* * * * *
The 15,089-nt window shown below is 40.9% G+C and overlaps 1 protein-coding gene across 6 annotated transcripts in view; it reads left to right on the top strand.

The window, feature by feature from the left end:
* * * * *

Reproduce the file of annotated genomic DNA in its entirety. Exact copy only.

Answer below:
The 15,089-nt window shown below is 40.9% G+C and overlaps 1 protein-coding gene across 6 annotated transcripts in view; it reads left to right on the top strand.

The window, feature by feature from the left end: